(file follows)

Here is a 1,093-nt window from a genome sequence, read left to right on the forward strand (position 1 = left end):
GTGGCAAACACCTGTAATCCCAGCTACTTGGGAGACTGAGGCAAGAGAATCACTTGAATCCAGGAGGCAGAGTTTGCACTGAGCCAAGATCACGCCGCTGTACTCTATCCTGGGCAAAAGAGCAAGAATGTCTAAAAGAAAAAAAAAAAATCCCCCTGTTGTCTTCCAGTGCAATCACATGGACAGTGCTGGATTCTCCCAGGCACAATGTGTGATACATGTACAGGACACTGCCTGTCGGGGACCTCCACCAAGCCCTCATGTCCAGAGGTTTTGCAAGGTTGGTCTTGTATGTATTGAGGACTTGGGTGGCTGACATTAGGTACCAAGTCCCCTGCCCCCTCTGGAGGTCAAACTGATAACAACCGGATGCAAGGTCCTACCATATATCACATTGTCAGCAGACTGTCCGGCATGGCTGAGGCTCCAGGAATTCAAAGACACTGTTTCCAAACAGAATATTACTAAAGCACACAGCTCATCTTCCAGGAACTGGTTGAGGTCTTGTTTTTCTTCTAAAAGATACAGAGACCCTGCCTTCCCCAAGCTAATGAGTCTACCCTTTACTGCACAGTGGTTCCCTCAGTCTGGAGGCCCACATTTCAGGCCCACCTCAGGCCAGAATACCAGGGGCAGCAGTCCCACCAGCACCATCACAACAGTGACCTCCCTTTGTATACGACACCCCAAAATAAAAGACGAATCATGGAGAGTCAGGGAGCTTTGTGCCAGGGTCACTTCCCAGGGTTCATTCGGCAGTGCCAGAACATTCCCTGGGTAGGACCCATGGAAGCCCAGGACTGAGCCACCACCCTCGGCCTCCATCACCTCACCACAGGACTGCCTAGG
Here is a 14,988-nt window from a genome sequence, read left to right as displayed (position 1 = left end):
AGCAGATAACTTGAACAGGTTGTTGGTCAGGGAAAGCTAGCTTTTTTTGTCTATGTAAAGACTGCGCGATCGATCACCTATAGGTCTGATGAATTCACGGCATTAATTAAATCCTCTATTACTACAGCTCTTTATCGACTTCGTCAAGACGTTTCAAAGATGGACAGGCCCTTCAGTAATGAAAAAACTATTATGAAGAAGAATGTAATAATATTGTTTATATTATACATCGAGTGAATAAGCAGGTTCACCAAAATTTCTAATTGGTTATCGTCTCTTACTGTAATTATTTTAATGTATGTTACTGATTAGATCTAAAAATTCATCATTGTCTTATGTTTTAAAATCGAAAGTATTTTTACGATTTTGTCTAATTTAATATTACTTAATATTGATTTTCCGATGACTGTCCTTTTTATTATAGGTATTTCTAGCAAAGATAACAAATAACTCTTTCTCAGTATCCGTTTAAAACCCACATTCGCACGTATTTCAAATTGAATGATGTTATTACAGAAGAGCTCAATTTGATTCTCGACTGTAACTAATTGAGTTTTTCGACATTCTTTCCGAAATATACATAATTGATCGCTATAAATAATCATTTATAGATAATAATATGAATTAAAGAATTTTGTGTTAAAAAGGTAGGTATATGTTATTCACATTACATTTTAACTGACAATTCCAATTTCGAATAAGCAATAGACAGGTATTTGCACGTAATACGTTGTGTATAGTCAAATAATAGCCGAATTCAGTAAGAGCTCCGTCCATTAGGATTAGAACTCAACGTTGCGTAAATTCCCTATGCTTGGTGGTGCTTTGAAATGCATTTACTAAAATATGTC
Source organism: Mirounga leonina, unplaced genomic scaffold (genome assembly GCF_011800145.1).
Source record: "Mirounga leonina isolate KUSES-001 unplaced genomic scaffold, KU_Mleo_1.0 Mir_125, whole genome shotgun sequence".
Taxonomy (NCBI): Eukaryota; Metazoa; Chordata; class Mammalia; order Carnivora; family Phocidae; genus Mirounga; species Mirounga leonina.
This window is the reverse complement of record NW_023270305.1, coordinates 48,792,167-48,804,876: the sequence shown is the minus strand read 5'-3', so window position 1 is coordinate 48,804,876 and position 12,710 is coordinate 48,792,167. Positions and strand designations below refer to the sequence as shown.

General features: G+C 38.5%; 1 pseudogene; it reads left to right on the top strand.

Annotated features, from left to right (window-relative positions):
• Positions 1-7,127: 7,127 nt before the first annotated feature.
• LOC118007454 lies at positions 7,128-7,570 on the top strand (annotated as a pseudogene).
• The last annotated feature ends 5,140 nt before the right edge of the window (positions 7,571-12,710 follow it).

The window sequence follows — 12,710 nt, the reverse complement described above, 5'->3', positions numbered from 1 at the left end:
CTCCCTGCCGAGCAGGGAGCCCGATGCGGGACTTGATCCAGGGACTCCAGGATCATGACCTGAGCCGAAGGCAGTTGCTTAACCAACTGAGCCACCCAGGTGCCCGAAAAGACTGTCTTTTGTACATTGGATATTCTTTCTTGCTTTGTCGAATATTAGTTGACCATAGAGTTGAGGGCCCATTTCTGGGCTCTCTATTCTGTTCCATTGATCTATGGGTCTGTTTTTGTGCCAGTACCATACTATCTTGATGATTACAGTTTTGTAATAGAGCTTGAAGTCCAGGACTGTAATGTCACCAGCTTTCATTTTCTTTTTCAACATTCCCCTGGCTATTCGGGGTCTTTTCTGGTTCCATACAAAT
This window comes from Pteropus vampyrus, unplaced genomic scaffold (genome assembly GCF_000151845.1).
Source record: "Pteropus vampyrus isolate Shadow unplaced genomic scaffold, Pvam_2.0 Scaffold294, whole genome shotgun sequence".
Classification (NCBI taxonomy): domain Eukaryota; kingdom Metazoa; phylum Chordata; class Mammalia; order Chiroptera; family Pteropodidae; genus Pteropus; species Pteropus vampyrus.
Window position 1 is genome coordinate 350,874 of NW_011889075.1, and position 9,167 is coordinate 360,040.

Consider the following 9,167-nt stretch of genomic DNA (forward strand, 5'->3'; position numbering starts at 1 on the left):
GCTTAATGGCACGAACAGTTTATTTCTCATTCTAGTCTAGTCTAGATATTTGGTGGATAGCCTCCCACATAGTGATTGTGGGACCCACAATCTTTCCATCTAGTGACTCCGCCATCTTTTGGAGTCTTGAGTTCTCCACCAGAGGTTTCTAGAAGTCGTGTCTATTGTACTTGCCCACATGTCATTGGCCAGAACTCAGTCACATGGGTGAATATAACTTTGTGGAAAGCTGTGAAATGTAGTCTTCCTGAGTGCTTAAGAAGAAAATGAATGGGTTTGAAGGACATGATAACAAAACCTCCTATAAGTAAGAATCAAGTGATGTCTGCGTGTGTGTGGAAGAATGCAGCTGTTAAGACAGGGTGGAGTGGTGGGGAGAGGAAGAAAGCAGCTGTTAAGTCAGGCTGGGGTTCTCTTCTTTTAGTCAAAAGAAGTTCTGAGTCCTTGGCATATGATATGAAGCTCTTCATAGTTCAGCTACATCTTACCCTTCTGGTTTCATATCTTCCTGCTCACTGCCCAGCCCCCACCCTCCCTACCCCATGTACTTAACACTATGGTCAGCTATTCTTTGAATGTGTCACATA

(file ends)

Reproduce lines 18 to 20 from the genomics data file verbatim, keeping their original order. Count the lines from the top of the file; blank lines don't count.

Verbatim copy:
Classification (NCBI taxonomy): domain Eukaryota; kingdom Metazoa; phylum Chordata; class Mammalia; order Chiroptera; family Pteropodidae; genus Pteropus; species Pteropus vampyrus.
Window position 1 is genome coordinate 350,874 of NW_011889075.1, and position 9,167 is coordinate 360,040.

Consider the following 9,167-nt stretch of genomic DNA (forward strand, 5'->3'; position numbering starts at 1 on the left):